Recently I had a conversation with a student graduating from Kellogg. The tale was pretty familiar - ex-consultant with engineering degree and MBA wants to transition to a Product Management role. Larger companies like Google, Amazon, Microsoft might give him/her opportunities, but smaller companies are very wary. How does one make the transition then?

Why are smaller companies wary?
Very simply put, they need someone to be productive as soon as possible, and be proficient in many aspects to be effective as a Product Manager (design, engineering etc.). And no experience prepares you for Product Management as does Product Management itself. So anyone with even some Product Management experience has a huge advantage. Experiences that help are - Engineering, Design, Marketing, Strategy. You will likely get just a subset of this in Consulting and through an MBA.

So what can one do?

Two routes come to mind
1. If possible, leverage your domain expertise along with other experiences. When I was recruiting for Lattice, I lucked out that I had taken a class in Predictive Modeling in Marketing, and done an independent study on applying the techniques I had learned to solve a similar problem to what Lattice does. I did this out of pure interest - helping @ Lattice was a lucky co-incidence.
2. Move into in adjacent role in the company in which you would like to become a Product Manager. Professional Services, Pre-Sales and Product Marketing are good roles. I especially recommend Product Marketing as you get to know the product, the customers and the market pretty well - if you are doing your job well, that is. You also build political capital and a good reputation through this route, which should help you make the transition.

So what route worked for you? Comment and let me know

Saturday, November 23, 2013

Are you giving your customers Cookies or Yoghurt?

The other day I was hanging out with my daughter Simran. She comes up to me and says - 'Cookie?' 

I said 'No Simran, you had a cookie in the morning.'

Then she comes back and says - 'Cupcake?' 

And I said no. 

And so on - till I asked her 'Are you Hungry?' and she said 'Yes!' 

I asked if she would like to have Yoghurt and Grapes - to which she readily agreed.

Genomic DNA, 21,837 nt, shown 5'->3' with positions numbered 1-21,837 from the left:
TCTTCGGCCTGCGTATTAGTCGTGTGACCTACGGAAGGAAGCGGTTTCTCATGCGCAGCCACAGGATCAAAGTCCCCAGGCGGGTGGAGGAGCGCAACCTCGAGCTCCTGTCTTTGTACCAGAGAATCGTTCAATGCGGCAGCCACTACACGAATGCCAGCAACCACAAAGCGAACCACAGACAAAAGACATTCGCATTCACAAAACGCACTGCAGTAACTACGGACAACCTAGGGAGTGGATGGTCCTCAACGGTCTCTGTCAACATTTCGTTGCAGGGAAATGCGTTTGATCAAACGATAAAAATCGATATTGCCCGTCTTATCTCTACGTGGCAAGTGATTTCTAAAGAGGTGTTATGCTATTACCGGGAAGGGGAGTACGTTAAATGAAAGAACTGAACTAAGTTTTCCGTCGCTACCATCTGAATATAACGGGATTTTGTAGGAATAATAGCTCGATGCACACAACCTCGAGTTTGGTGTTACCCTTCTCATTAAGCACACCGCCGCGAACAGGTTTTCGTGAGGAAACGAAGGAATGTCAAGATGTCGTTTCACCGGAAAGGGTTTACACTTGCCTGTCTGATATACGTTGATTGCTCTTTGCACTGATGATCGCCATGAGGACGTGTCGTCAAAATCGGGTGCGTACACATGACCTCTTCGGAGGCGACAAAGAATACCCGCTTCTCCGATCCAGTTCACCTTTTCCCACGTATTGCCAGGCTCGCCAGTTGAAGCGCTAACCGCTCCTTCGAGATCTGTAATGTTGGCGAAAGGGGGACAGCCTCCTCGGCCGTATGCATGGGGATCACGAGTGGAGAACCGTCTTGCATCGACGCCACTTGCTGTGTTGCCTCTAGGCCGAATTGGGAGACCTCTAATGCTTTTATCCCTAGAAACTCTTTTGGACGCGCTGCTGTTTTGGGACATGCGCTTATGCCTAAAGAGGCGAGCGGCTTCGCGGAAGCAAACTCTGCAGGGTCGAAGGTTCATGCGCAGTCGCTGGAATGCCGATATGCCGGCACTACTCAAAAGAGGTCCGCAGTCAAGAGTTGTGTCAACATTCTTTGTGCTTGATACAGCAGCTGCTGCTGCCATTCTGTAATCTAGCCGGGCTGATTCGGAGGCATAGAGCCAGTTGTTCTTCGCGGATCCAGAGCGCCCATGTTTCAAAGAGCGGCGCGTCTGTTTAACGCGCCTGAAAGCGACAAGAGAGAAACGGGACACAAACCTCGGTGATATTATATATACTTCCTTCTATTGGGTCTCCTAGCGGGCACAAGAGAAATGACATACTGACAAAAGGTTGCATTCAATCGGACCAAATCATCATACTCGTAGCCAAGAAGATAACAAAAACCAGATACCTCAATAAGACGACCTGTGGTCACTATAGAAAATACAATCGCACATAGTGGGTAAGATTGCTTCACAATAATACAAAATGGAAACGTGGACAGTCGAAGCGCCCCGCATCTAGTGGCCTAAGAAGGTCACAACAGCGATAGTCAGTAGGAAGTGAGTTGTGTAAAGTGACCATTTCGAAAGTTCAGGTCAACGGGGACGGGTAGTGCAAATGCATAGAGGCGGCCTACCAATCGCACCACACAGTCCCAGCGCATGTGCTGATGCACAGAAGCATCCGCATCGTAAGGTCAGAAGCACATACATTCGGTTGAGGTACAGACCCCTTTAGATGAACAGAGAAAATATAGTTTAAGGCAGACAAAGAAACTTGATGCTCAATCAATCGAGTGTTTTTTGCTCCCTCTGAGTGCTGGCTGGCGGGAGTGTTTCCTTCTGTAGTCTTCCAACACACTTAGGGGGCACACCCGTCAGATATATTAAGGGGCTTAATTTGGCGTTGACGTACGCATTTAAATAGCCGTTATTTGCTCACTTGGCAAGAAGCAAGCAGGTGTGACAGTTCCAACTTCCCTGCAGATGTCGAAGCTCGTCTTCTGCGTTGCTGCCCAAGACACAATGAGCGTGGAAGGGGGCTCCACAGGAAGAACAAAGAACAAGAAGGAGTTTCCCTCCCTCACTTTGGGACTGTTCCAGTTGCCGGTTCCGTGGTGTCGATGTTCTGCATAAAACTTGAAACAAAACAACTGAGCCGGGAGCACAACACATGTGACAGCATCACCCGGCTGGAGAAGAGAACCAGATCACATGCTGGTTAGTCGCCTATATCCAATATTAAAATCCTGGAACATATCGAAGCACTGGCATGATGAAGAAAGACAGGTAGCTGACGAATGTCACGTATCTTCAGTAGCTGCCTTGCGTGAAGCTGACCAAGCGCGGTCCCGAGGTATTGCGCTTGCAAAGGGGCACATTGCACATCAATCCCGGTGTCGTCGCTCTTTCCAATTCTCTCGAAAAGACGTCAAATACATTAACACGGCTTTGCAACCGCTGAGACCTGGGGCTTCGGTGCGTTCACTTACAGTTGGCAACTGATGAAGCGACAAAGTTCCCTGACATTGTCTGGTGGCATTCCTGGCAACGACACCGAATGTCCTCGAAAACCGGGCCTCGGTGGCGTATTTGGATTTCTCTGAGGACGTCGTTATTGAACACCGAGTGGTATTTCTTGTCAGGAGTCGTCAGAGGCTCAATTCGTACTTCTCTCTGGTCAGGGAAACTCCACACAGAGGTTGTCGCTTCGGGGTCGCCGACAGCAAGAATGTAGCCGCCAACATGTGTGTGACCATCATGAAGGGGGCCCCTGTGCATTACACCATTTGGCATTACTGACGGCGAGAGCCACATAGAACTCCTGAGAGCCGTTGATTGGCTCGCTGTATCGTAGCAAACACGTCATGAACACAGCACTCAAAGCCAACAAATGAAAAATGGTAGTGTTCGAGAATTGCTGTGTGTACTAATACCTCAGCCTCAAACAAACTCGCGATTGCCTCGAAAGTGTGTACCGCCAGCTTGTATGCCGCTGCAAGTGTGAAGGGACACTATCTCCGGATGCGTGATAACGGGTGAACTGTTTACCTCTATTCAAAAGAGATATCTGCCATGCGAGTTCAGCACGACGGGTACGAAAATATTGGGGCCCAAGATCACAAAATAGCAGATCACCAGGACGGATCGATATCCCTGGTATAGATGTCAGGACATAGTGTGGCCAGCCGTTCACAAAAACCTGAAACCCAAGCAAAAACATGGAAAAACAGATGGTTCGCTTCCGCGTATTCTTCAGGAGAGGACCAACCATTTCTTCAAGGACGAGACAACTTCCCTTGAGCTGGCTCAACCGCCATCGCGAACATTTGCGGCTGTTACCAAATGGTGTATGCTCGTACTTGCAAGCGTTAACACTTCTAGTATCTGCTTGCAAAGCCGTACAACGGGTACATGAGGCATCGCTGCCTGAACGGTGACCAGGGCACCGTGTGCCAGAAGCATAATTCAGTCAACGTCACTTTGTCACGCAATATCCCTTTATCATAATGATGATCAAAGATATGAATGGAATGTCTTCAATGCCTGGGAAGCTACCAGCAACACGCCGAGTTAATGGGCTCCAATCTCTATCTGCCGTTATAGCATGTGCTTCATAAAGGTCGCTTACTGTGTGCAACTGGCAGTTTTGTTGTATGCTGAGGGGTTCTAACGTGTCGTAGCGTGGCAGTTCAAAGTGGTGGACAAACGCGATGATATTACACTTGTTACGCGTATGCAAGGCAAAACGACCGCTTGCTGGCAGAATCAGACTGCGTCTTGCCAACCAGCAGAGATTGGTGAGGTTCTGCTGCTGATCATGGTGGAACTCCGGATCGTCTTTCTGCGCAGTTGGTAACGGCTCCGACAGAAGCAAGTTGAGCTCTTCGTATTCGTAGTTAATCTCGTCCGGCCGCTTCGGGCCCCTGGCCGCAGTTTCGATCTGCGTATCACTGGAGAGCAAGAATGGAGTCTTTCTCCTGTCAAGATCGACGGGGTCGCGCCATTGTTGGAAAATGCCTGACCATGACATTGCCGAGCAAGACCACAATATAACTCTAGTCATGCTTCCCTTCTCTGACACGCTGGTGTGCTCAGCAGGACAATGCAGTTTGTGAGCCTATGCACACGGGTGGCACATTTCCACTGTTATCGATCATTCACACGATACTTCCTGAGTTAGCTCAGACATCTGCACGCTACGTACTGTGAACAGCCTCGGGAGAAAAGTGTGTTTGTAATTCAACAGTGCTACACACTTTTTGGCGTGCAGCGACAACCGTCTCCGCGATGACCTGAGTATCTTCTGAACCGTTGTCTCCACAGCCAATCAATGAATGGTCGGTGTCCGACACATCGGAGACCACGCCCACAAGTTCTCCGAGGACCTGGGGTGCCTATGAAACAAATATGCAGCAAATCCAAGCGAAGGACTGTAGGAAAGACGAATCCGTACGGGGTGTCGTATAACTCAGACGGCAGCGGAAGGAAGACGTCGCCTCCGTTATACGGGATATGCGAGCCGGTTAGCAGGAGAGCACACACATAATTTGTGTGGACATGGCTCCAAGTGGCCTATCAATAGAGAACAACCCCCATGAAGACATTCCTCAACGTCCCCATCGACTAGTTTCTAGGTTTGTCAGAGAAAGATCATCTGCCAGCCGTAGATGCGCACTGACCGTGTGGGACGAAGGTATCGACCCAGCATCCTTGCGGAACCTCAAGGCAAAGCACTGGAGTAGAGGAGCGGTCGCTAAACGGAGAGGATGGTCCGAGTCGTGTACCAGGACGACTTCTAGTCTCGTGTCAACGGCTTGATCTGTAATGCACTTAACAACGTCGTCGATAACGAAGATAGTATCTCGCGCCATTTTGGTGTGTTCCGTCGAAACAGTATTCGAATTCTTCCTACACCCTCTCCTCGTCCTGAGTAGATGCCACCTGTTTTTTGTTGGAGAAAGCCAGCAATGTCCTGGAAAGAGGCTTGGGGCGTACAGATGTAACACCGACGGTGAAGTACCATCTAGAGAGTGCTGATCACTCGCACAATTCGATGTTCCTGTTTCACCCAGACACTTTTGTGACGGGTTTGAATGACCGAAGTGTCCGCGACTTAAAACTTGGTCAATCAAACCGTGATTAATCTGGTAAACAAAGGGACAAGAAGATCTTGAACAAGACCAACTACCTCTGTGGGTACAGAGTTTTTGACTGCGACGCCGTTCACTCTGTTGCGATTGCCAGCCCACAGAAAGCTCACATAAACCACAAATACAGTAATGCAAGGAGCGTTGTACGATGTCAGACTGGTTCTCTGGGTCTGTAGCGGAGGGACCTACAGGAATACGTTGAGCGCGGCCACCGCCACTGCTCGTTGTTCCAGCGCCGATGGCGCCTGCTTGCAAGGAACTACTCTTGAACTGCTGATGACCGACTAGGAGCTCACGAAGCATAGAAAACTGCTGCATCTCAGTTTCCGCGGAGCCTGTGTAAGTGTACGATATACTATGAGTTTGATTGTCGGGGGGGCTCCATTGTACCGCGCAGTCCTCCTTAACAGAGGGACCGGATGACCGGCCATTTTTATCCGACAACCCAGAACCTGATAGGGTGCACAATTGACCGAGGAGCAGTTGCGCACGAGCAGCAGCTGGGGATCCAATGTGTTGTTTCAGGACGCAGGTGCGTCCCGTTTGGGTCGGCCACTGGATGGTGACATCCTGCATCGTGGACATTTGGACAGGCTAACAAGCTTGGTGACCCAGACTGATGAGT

Which made me think of how much this interaction was like my life as a Product Manager. Customers - and customer support/account management teams - hardly ever come to me with a problem. It's always a feature request - I need this shiny new widget, and I need it now. It is my job to understand the problem they are trying to solve, and then determine what is the best solution for this. And the best solution depends on a lot more factors than what the customer wants - what takes the minimum effort, is consistent with the overall product, solves problems for the market generally.

So next time your customers ask you for a cookie - don't just give in. They might be happy with Yoghurt - or even broccoli!


Saturday, October 26, 2013

What I have been building at Lattice Engines

Some lessons on Networking

A few months ago, I had written a post on Recruiting for a Startup role. Which involved a lot of Networking. Ever since, I have a few more reflections to add on the topic.


  1. Recruiting network lasts - I had been networking for a while before searching for a job. But even the connections I had reached out to explicitly seeking a job have been great in staying in touch. So don't approach networking during a job search as a transaction affair. There are several roles that I recruited for, where I was not the right fit. But those people have offered me help, advice, guidance on my current role at Lattice
  2. Introductions - this is more expressing a pet peeve than anything else. If you reach out to a friend  or acquaintance (lets say its Mr. F) to make an introduction to someone (lets say Mr. VIP), and your friend sends an email introducing you to Mr. VIP, make sure you reply to email expressing enthusiasm for being introduced to Mr. VIP Right away. Definitely within 24 hours, and ideally before Mr. VIP responds. There have been cases where I have introduced someone to Mr. VIP, and said 'I will let you two connect' - but NO ONE followed up.